It was Biden, then, who strolled to victory, memorably quoting the new British Prime Minister, Neil Kinnock, in his inaugural address. Yet his presidency was an exercise in crisis management from the very beginning, especially after the Red Army repression of the Eastern European uprisings in late 1989. As the temperature of the Cold War dipped below freezing, the pendulum was swinging towards confrontation, and in the summer of 1991 Gorbachev was eased out by Kremlin hardliners and replaced with the more conservative Yegor Ligachev. Just as the CIA had predicted, in other words, the Cold War was here to stay.

It is, of course, tempting to imagine that things might have been different. With a more liberal president at the helm, might the two great superpowers have found common ground in the mid-1980s? Speculations of this kind, though, are pointless. The sheer longevity of the Soviet Union, which celebrates its official centenary next year, proves that it was never likely to disappear overnight. Ronald Reagan loved to talk of mankind’s desire for freedom, but this was the hot air of a former Hollywood matinee idol, not the sober analysis of somebody who truly understood international affairs. And although cyber and chemical weapons have replaced the nuclear missiles that terrified our parents, the fear of war against the Communist bloc will surely remain with us for the rest of our lives.

As for Reagan, how many people genuinely recall him today? While other recent presidents, such as Al Gore, John McCain and Hillary Clinton, are household names, most young people know only that he was assassinated after just 69 days. He is the late 20th century’s answer to James A. Garfield, remembered only for his tragic and violent death. There are historians, of course, who claim it was all for the best, since Reagan was a trigger-happy warmonger who would have precipitated Armageddon. Even so, it seems a tragic irony that the California cowboy was denied what he so richly deserved — a Hollywood ending.


Dominic Sandbrook is an author, historian and UnHerd columnist. His latest book is: Who Dares Wins: Britain, 1979-1982

dcsandbrook

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David K. Warner
David K. Warner
3 years ago

Reagan is an enormously underestimated president for the very reason that made him both popular and successful, his instinct. Neither he nor Thatcher were ideologues, rather they were instinctive small-c conservatives, who were sufficiently intelligent to articulate their policies in terms of the free market conservative ideas that emerged as a critique of the postwar social and economic failures of western social democracy and corporatism, but always made policy on the basis of practicability and efficacy rather than ideological purity (the Poll Tax being the exception that proves the rule).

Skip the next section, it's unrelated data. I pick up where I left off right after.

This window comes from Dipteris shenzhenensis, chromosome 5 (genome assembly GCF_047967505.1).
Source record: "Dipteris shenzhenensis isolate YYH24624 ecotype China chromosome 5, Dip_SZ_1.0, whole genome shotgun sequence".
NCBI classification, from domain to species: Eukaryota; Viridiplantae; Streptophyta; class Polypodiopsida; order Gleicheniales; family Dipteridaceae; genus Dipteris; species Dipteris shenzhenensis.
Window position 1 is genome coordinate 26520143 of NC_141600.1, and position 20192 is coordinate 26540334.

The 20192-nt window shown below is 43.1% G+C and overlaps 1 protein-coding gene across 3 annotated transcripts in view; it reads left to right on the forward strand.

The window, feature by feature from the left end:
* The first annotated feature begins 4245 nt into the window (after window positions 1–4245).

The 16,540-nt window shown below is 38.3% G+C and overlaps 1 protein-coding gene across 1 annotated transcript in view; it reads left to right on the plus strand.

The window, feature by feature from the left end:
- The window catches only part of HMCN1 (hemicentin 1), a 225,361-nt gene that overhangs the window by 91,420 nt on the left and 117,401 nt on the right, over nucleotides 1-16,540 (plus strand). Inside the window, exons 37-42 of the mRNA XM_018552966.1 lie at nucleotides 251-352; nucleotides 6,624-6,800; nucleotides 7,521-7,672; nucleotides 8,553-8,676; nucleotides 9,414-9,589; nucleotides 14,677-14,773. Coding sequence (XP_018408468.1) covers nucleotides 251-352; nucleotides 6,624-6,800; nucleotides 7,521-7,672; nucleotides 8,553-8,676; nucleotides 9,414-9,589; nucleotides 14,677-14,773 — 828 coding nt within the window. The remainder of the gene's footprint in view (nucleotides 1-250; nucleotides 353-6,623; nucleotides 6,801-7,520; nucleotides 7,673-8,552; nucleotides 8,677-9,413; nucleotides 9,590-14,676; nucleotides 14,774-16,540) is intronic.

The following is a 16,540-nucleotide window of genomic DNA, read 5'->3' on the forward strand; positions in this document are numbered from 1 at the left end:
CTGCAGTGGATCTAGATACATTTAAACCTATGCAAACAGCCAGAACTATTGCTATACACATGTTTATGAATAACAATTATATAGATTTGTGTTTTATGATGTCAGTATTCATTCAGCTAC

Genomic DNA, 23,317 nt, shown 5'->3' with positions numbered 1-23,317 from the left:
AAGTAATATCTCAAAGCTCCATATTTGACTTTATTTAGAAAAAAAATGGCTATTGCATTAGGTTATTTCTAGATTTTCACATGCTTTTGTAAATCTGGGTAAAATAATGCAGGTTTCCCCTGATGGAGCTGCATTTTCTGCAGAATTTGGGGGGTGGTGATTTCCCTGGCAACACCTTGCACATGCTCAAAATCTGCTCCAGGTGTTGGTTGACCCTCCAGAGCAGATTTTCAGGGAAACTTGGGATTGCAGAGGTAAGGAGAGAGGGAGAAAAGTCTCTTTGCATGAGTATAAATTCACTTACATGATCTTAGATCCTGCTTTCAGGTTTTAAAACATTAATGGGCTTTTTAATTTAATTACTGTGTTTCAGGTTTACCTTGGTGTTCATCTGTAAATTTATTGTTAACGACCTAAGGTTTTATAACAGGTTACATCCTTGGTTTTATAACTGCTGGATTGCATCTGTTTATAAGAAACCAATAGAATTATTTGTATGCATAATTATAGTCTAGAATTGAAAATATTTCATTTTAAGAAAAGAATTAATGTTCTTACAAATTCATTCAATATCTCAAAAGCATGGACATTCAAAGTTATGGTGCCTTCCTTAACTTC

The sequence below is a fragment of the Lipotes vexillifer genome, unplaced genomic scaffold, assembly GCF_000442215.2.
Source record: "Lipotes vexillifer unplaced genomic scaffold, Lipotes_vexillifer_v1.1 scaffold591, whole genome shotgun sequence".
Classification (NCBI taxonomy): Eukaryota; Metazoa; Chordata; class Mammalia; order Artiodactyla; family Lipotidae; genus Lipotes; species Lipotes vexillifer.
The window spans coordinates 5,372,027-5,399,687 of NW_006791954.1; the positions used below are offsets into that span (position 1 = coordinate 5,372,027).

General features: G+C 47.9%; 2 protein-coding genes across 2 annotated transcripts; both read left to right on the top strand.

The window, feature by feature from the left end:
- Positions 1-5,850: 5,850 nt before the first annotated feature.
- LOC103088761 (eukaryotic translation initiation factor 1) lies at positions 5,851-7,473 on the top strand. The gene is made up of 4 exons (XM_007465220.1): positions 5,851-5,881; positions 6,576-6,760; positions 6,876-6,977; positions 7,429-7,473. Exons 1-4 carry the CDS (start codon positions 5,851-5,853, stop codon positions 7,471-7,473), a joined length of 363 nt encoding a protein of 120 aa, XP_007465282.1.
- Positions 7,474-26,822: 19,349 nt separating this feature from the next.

Reagan, elected as a fiscal conservative, ran up huge federal deficits in order to fund his military buildup, not because he believed in deficit spending per se, but because it was the only way to fund his Cold War policy while maintaining his political pledge to cut taxes and provide enough ‘pork’ to satisfy Congress (look what happened to the less politically adept George H.W. Bush). Similarly, he never tried to reform Medicare or Social Security because they were popular with a large part of his constituency, the Reagan Democrats.
And it was Reagan’s (and Thatcher’s ‘a man we can do business with’) instinct that Gorbachev was genuinely seeking both reform of the USSR and to de-escalate superpower tensions that led him to ditch his ‘evil empire’ rhetoric for a constructive negotiating policy, while continuing to enhance US military strength, thereby keeping in reserve Teddy Roosevelt’s ‘Big Stick’.
No US president since Reagan has had such an instinct for what is both practical and popular. Clinton came closest, but would often descend into wonkery and triangulation, while Trump, although predominantly instinctive was totally incapable of building the political coalitions Reagan formed that are necessary to get things done within the Beltway (regularly playing poker with Tip O’Neill, for example, to help ease passage of his policies through a Democratic Congress).